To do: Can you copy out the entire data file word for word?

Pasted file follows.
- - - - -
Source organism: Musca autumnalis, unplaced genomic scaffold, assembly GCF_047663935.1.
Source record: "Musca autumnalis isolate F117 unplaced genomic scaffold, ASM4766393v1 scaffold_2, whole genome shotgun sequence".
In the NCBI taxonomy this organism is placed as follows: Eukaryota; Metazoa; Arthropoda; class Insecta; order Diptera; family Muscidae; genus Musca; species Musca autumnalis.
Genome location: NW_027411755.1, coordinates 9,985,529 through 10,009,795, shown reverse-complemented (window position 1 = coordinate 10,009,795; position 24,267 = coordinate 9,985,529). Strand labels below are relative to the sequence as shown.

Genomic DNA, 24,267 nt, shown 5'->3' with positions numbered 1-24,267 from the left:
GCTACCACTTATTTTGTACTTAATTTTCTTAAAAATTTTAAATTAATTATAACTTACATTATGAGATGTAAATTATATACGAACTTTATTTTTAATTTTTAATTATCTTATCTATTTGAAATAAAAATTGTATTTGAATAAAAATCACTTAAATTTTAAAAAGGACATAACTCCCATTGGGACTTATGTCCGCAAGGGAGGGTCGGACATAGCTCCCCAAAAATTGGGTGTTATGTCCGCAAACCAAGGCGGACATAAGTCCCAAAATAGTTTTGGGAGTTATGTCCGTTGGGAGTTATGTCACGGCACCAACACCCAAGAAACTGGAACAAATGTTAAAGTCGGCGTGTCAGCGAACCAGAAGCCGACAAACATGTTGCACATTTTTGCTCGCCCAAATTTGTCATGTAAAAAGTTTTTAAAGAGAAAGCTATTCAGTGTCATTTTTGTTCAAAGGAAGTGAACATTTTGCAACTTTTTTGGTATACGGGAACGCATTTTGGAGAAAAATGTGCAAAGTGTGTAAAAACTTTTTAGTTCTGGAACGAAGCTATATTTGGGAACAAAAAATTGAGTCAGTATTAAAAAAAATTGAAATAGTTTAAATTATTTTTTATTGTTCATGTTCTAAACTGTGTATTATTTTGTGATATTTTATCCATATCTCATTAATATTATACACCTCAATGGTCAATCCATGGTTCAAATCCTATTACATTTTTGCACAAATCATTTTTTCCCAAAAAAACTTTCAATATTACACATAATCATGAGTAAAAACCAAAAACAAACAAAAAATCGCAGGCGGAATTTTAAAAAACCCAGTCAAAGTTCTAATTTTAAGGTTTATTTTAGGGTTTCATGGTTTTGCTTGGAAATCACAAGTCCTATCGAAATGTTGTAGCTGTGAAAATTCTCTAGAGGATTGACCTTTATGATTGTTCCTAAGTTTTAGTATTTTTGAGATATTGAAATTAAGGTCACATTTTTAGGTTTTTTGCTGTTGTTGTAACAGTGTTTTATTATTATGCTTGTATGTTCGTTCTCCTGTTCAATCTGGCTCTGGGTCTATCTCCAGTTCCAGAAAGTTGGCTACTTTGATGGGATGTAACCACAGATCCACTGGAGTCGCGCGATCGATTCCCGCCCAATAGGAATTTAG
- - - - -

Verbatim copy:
Source organism: Musca autumnalis, unplaced genomic scaffold, assembly GCF_047663935.1.
Source record: "Musca autumnalis isolate F117 unplaced genomic scaffold, ASM4766393v1 scaffold_2, whole genome shotgun sequence".
In the NCBI taxonomy this organism is placed as follows: Eukaryota; Metazoa; Arthropoda; class Insecta; order Diptera; family Muscidae; genus Musca; species Musca autumnalis.
Genome location: NW_027411755.1, coordinates 9,985,529 through 10,009,795, shown reverse-complemented (window position 1 = coordinate 10,009,795; position 24,267 = coordinate 9,985,529). Strand labels below are relative to the sequence as shown.

Genomic DNA, 24,267 nt, shown 5'->3' with positions numbered 1-24,267 from the left:
GCTACCACTTATTTTGTACTTAATTTTCTTAAAAATTTTAAATTAATTATAACTTACATTATGAGATGTAAATTATATACGAACTTTATTTTTAATTTTTAATTATCTTATCTATTTGAAATAAAAATTGTATTTGAATAAAAATCACTTAAATTTTAAAAAGGACATAACTCCCATTGGGACTTATGTCCGCAAGGGAGGGTCGGACATAGCTCCCCAAAAATTGGGTGTTATGTCCGCAAACCAAGGCGGACATAAGTCCCAAAATAGTTTTGGGAGTTATGTCCGTTGGGAGTTATGTCACGGCACCAACACCCAAGAAACTGGAACAAATGTTAAAGTCGGCGTGTCAGCGAACCAGAAGCCGACAAACATGTTGCACATTTTTGCTCGCCCAAATTTGTCATGTAAAAAGTTTTTAAAGAGAAAGCTATTCAGTGTCATTTTTGTTCAAAGGAAGTGAACATTTTGCAACTTTTTTGGTATACGGGAACGCATTTTGGAGAAAAATGTGCAAAGTGTGTAAAAACTTTTTAGTTCTGGAACGAAGCTATATTTGGGAACAAAAAATTGAGTCAGTATTAAAAAAAATTGAAATAGTTTAAATTATTTTTTATTGTTCATGTTCTAAACTGTGTATTATTTTGTGATATTTTATCCATATCTCATTAATATTATACACCTCAATGGTCAATCCATGGTTCAAATCCTATTACATTTTTGCACAAATCATTTTTTCCCAAAAAAACTTTCAATATTACACATAATCATGAGTAAAAACCAAAAACAAACAAAAAATCGCAGGCGGAATTTTAAAAAACCCAGTCAAAGTTCTAATTTTAAGGTTTATTTTAGGGTTTCATGGTTTTGCTTGGAAATCACAAGTCCTATCGAAATGTTGTAGCTGTGAAAATTCTCTAGAGGATTGACCTTTATGATTGTTCCTAAGTTTTAGTATTTTTGAGATATTGAAATTAAGGTCACATTTTTAGGTTTTTTGCTGTTGTTGTAACAGTGTTTTATTATTATGCTTGTATGTTCGTTCTCCTGTTCAATCTGGCTCTGGGTCTATCTCCAGTTCCAGAAAGTTGGCTACTTTGATGGGATGTAACCACAGATCCACTGGAGTCGCGCGATCGATTCCCGCCCAATAGGAATTTAG